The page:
US: 8 reasons why Ronald Reagan was the worst President of our lifetime
10 Things Conservatives Don't Want You To Know About Ronald Reagan


Amanda Berry: Ariel Castro's son says 'sex slave' dungeon house had three no-go areas

Gina DeJesus, Michelle Knight and Amanda Berry and her six-year-old daughter fled the house in Cleveland, Ohio

© Associated Press(L-R) Ariel Castro, Onil Castro and Pedro J. Castro
The son of kidnap suspect Ariel Castro has revealed his father placed padlocks on several rooms in their house and barred him from entering them.

Anthony said there were three no-go areas inside the home in Cleveland.

He said: "The house was always locked. There were places we could never go. There were locks on the basement. Locks on the attic. Locks on the garage."

Ariel was arrested along with brothers Pedro and Onil in connection with the kidnappings of Amanda, Gina DeJesus and Michelle Knight who were found on Monday night having been missing for a decade.

Heart - Black

Psychic who said Amanda Berry was dead - silent after Berry is found alive

A year after Amanda Berry disappeared in Cleveland, her mother appeared on The Montel Williams Show to speak to a psychic about what happened to her daughter.

Evil Rays

San Francisco surrenders to industry in fight over cell phone radiation level warnings

cell phone
© Credit: Reuters/Mario Anzuoni
San Francisco city leaders, after losing a key round in court against the cell phone industry, have agreed to revoke an ordinance that would have been the first in the United States to require retailers to warn consumers about potentially dangerous radiation levels.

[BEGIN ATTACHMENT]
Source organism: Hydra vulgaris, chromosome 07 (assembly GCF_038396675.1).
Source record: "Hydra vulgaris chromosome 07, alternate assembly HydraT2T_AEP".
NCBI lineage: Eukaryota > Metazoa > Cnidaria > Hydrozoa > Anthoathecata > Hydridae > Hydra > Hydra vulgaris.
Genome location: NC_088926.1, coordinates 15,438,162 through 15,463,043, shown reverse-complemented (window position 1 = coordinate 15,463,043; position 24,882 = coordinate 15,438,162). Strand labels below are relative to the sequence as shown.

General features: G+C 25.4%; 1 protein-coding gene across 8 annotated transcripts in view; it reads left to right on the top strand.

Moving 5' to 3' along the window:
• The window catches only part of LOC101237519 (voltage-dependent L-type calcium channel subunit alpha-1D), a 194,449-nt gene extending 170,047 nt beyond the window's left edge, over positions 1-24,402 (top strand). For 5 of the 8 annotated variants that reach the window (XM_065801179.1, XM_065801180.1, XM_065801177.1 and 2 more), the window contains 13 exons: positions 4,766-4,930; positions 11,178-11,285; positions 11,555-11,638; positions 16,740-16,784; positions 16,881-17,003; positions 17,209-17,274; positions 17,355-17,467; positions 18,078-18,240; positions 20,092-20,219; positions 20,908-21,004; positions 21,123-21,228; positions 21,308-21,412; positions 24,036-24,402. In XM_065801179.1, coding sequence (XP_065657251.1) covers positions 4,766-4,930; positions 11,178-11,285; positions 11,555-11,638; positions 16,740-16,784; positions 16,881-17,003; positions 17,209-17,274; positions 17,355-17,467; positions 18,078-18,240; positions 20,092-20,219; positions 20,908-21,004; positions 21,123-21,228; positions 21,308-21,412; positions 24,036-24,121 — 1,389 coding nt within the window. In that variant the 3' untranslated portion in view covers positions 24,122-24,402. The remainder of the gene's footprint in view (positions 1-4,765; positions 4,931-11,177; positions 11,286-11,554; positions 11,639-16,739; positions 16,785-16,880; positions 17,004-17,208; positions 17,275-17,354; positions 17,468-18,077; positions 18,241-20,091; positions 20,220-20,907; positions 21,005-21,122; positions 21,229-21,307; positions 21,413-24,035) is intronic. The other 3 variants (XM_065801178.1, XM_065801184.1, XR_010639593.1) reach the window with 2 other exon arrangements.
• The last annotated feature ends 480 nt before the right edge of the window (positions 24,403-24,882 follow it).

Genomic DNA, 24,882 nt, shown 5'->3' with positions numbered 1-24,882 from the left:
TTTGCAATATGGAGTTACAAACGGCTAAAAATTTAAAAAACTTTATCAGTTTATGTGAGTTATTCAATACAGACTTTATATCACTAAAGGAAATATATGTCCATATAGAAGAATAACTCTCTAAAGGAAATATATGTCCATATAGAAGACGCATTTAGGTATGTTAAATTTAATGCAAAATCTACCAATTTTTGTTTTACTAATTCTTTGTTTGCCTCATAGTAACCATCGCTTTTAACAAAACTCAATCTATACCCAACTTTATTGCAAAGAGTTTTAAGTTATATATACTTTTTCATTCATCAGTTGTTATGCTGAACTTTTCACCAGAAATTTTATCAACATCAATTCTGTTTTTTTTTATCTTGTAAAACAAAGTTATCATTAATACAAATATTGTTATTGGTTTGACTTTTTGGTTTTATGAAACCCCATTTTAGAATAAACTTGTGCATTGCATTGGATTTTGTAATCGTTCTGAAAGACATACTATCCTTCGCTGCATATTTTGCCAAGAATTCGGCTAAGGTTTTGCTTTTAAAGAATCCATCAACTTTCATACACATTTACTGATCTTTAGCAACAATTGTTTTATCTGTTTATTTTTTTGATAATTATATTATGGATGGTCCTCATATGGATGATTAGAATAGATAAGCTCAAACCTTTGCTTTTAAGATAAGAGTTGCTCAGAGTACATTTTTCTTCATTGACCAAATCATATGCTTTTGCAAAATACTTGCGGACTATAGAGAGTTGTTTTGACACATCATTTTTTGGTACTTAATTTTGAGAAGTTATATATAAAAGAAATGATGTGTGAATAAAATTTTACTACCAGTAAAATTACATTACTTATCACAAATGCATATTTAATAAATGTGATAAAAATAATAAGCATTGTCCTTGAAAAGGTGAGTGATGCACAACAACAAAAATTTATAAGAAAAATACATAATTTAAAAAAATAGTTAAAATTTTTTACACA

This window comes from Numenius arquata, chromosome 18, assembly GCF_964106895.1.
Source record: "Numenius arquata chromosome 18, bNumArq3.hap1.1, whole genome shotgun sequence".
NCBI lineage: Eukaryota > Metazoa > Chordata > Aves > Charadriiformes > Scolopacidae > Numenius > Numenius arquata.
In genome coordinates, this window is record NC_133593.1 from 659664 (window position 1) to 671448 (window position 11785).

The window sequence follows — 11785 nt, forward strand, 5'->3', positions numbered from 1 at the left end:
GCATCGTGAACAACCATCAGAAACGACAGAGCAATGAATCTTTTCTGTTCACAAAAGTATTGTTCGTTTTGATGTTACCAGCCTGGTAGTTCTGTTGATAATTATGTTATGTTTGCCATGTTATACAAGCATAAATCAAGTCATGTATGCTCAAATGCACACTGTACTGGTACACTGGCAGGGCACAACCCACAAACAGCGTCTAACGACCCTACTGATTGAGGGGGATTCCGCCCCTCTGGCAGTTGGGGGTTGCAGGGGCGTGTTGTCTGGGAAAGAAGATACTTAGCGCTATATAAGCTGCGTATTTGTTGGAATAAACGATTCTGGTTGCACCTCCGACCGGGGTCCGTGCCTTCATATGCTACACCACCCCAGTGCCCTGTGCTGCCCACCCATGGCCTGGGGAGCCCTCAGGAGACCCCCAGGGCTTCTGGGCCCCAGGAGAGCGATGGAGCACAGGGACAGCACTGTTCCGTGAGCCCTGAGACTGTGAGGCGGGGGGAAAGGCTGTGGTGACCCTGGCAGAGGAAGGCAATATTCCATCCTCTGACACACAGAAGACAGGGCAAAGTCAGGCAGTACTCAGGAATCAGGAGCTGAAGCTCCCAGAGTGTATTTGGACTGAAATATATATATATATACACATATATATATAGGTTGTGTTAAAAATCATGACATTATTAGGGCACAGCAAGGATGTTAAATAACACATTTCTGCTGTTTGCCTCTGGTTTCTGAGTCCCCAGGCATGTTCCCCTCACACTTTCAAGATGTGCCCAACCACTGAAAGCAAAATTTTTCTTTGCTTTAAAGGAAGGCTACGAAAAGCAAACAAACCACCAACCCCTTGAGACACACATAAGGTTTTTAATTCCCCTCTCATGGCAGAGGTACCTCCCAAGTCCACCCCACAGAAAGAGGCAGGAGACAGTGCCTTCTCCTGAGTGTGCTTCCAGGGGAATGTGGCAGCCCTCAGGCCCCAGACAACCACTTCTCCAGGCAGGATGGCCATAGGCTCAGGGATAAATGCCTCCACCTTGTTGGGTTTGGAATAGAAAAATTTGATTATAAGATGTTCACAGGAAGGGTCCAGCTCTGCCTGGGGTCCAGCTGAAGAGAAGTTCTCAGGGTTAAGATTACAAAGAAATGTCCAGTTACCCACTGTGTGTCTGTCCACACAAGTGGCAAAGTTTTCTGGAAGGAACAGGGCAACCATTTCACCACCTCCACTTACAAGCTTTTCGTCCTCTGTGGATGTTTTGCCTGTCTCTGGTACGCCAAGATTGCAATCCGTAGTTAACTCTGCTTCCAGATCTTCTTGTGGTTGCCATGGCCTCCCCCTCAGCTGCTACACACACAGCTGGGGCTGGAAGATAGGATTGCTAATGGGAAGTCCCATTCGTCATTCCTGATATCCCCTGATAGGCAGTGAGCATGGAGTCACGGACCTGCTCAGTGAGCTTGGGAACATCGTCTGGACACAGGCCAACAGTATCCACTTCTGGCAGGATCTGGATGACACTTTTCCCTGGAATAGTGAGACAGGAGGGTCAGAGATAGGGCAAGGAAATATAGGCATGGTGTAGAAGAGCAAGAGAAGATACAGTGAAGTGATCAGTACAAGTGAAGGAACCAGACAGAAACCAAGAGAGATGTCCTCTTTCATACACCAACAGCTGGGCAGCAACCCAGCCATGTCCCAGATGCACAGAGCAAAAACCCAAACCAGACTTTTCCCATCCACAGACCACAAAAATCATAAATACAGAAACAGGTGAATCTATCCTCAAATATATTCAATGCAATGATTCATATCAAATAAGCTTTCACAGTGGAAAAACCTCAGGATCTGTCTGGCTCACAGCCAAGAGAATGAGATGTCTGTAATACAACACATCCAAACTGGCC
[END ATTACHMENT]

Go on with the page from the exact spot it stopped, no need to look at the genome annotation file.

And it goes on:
In a move watched by other U.S. states and cities considering similar measures, the city Board of Supervisors voted on Tuesday to settle a lawsuit with the Cellular Telecommunications Industry Association by accepting a permanent injunction against the right-to-know cell phone ordinance.

The group had alleged the law violated its free-speech rights, and the settlement marked a victory for the industry as the Federal Communications Commission considers a reassessment of safe radiation exposure limits adopted in 1996.

Heart - Black

Don't hold your breath: Ex Italian PM Silvio Berlusconi sentenced to 4 years in jail for tax fraud after losing appeal - Will appeal again to higher court

Silvio Berlusconi Italy
© Reuters / Giampiero SpositoSilvio Berlusconi
Italy appeals court has upheld the tax fraud conviction against former PM Silvio Berlusconi sentencing him to four years in prison.

"The court confirms the sentence against Silvio Berlusconi," said a judge at the Milan court, news channel Sky TG 24 reported.

Last October, the court convicted Berlusconi of tax fraud involving inflating the price his Mediaset media empire paid for TV rights to US movies. The former PM denied the charges claiming that he was a victim of politically motivated prosecution and had appealed to reverse the four year sentence handed down in October.

Though the verdict was upheld by the appeals court in Milan, Berlusconi may appeal this verdict to a higher court, the Court of Cassation. He will not face the prospect of jail unless he loses both of the appeals.